, Volume 14, Issue 4-6, pp 393-419

The evolution of tolerance to damage in Gentianella campestris: natural selection and the quantitative genetics of tolerance

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Abstract

In the framework of phenotypic plasticity, tolerance to browsing can be operationally defined as a norm of reaction comparing plant performance in undamaged and damaged conditions. Genetic variation in tolerance is then indicated by heterogeneity in the slopes of norms of reaction from a population. We investigated field gentian (Gentianella campestris) tolerance to damage in the framework of phenotypic plasticity using a sample of maternal lines from natural populations grown under common garden conditions and randomly split into either a control or an artificial clipping treatment. We found a diversity of tolerance norms of reaction at both the population and family level: the impacts of clipping ranged from poor tolerance (negative slope) to overcompensation (positive slope). We detected heterogeneity in tolerance norms of reaction in four populations. Similarly, we found a variety of plastic architectural responses to clipping and genetic variation in these responses in several populations. Overall, we found that the most tolerant populations were late flowering and also exhibit the greatest plastic increases in node (meristem) production in response to damage. We studied damage-imposed natural selection on plasticity in plant architecture in 10 of the sampled populations. In general, there was strong positive direct selection on final number of nodes for both control and clipped plants. However, the total selection on nodes (direct + indirect selection) within each treatment category depended heavily on the frequency of damage and cross-treatment genetic correlations in node production. In some cases, strong correlated responses to selection across the damage treatment led to total selection against nodes in the more rare environment. This could ultimately lead to the evolution of maladaptive phenotypes in one or both of the treatment categories. These results suggest that tolerance and a variety of architectural responses to damage may evolve by both direct and indirect responses to natural selection. While the present study demonstrates the potential importance of cross-treatment genetic correlations in directing the evolution of tolerance traits, such as branch or node production, we did not find any strong evidence of genetic trade-offs in candidate tolerance traits between undamaged and damaged conditions.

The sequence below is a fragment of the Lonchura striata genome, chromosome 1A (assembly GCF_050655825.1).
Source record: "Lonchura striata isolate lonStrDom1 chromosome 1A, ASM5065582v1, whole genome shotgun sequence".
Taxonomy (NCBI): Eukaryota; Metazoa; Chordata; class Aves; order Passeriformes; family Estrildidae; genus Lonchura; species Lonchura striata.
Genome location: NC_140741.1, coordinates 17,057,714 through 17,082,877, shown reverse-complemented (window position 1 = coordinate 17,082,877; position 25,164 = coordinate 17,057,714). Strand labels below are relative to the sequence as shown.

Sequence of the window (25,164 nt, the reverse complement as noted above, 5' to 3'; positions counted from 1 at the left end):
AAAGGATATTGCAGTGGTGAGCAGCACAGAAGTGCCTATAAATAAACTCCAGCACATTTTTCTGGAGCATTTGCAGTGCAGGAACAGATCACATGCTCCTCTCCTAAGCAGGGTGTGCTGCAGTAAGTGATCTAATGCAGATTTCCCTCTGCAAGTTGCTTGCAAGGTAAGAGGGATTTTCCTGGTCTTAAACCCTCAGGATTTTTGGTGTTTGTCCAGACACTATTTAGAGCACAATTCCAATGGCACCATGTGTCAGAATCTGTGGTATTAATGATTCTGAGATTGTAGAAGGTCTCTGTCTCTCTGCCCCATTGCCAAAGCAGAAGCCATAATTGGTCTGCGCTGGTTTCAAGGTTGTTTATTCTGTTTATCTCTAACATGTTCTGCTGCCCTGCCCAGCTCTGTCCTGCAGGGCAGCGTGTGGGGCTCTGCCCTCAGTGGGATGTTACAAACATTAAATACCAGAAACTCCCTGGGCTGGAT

This revised version was published online in July 2006 with corrections to the Cover Date.